APPEAL from the Circuit Court of Cook County; the Hon. LOUIS
J. GILIBERTO, Judge, presiding.
MR. JUSTICE O'CONNOR DELIVERED THE OPINION OF THE COURT:
Plaintiff, David A. Ciosek, riding on the leading platform of a caboose of one of defendant Indiana Harbor Belt Railroad Company's (the railroad) moving trains, was injured when defendants Ole Fredricksen and Son and John Fredricksen (defendants) backed a truck into the side of the caboose. Plaintiff sued the railroad under the Federal Employers' Liability Act (FELA), alleging the failure to furnish a reasonably safe place to work, and the Fredricksens, alleging negligence in the operation of their truck. The railroad answered, denying liability, and filed a counterclaim against the Fredricksens for indemnity, alleging active acts of misconduct on their part and, if the railroad were held liable to plaintiff, passive acts of misconduct on its part. The trial court granted defendants' motion to dismiss the counterclaim, finding that it failed to state a cause of action for indemnity because the railroad failed to plead any of the "passive" acts and was seeking indemnity from a joint tortfeasor. The railroad appeals, asserting that its counterclaim stated a cause of action for indemnity. We agree.
Count I of plaintiff's complaint was directed against the railroad. It alleged: Plaintiff was employed by the railroad as a brakeman and was engaged in industrial switching at various plants. He and the conductor of the job were riding on the leading platform of a caboose of one of the railroad's trains. Defendants Fredricksen, backing a truck in the immediate vicinity of the track on which the train was moving, failed to stop and collided with the side of the caboose, injuring plaintiff. Both plaintiff and the railroad were subject to the FELA, under which the railroad owed plaintiff the duty to use ordinary care to furnish him with a reasonably safe place to work and to afford him other protections. Plaintiff was injured as a result of the railroad carelessly and negligently failing (a) to furnish plaintiff with a reasonably safe place to work, (b) to conduct its operations safely, (c) to keep a lookout, (d) to apply the air brakes, and (e) to prevent vehicles from operating in close proximity to the railroad's tracks.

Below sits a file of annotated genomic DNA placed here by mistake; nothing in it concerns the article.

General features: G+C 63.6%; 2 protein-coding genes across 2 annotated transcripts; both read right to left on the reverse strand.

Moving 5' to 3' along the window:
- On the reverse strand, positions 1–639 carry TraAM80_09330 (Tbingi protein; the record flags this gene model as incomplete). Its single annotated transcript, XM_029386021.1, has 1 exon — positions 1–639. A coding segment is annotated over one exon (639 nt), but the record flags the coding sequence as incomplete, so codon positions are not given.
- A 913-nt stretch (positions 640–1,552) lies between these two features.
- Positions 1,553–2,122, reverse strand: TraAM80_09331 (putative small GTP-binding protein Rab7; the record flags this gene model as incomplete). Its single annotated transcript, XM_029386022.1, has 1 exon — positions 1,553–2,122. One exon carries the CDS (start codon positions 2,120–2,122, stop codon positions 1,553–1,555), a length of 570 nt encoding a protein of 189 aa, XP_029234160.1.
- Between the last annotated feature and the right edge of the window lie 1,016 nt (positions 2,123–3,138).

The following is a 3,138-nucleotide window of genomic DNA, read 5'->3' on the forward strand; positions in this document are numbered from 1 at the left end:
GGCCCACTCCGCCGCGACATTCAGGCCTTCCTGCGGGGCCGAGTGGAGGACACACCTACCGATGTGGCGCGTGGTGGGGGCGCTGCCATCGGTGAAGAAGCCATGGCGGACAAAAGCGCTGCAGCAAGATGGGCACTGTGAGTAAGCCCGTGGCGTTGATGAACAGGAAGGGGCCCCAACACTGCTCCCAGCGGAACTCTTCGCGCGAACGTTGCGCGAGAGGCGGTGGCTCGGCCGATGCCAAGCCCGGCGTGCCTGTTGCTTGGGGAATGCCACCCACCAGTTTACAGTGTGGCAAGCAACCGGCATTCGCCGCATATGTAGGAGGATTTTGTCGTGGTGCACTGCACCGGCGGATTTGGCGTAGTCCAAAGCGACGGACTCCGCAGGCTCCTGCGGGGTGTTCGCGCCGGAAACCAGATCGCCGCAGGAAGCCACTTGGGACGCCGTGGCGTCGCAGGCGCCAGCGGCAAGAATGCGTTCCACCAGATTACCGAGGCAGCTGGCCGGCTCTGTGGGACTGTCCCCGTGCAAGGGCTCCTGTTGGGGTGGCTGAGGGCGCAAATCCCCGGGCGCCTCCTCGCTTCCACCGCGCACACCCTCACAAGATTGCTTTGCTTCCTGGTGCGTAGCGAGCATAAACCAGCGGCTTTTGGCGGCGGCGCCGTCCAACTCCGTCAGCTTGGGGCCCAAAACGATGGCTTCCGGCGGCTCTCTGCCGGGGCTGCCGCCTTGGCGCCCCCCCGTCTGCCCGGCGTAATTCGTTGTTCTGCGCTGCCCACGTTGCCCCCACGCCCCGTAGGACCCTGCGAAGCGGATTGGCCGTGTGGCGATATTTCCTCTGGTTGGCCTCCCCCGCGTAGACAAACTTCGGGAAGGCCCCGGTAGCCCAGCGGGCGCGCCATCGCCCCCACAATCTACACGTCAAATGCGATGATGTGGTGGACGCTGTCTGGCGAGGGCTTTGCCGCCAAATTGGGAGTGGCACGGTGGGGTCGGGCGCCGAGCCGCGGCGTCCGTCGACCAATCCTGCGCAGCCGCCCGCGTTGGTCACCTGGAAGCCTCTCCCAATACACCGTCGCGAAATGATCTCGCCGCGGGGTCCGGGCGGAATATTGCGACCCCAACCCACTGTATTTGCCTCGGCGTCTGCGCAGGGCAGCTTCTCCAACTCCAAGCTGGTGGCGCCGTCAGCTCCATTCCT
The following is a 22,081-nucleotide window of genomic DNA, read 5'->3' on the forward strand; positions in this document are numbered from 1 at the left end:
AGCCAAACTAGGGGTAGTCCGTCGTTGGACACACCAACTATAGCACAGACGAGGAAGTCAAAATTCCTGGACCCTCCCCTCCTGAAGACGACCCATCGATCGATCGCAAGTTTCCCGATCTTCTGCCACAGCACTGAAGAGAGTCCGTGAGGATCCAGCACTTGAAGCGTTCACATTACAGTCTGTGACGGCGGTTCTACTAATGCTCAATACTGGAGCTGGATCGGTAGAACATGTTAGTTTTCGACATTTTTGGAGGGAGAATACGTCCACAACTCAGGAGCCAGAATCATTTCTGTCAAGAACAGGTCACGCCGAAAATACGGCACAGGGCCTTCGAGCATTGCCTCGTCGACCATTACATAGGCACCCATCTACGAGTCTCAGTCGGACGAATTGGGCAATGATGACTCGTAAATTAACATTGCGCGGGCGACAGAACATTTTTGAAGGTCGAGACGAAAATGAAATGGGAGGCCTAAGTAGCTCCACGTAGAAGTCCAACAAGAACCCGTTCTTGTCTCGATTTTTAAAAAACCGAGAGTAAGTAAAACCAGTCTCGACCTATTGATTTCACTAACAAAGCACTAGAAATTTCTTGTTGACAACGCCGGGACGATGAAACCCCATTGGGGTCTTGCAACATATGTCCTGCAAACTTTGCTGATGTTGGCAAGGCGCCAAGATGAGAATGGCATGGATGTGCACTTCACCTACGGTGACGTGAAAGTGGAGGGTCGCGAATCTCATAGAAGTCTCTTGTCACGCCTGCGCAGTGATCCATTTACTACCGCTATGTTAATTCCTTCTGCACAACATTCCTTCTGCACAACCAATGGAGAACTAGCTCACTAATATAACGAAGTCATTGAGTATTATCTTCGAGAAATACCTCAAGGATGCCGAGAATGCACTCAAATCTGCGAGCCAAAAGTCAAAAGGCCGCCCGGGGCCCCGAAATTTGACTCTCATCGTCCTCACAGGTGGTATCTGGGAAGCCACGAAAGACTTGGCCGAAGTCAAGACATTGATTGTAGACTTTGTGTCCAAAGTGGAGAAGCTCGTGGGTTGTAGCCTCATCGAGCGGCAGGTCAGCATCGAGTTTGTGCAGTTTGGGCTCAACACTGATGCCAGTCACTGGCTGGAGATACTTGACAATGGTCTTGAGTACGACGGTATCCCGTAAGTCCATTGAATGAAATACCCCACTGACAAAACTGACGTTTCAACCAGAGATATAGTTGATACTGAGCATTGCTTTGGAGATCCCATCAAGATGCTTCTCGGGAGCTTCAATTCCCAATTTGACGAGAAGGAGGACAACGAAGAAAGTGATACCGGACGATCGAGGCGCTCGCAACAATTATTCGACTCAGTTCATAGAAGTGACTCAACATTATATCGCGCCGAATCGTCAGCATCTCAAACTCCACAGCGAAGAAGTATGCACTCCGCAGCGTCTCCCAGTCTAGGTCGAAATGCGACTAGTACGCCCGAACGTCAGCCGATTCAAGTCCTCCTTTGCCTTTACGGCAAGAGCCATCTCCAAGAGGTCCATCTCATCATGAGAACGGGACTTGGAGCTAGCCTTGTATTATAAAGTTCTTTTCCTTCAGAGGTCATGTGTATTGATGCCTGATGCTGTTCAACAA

Count II of plaintiff's complaint was directed against the Fredricksens. It alleged: Plaintiff was in the exercise of due care for his own safety at the time of the accident. The Fredricksens, backing a truck in the immediate vicinity of the track on which the train on which plaintiff was riding was moving, failed to stop and collided with the side of the caboose, injuring plaintiff. It was their duty to exercise ordinary care in the operation of the truck to avoid colliding with the moving train and to avoid injuring plaintiff. Wholly disregarding their duty to plaintiff, they were negligent in operating their truck close to the railroad track and in failing (a) to keep a lookout, (b) to observe the approaching train, (c) to heed the whistle warnings, (d) to yield the right of way, and (e) to stop before the collision.
The counterclaim by the railroad against the Fredricksens alleged: Plaintiff has filed suit, alleging he was injured by the negligent conduct of the railroad while riding on the rear platform of a caboose of one of the railroad's trains; that the Fredricksens at that time owned and were operating a truck in connection with their business near the railroad's tracks and it was their duty to exercise due care in the operation of their truck for the safety of plaintiff. Without admitting any negligence on its part, the railroad states that in the event plaintiff's alleged injury was caused by any negligence, the Fredricksens were actively negligent in the specific ways set out in count II of plaintiff's complaint. If the railroad violated any duty owed by it, which it denies, its violations were passive acts only, while the violations of the Fredricksens were the active acts of misconduct as above enumerated. In the event plaintiff is entitled to recover as a result of any negligence, the railroad is entitled to be indemnified by the Fredricksens for any judgment, costs or expenses recovered by plaintiff against the railroad, together with all costs, expenses and reasonable attorneys' fees incurred in the defense of the original suit.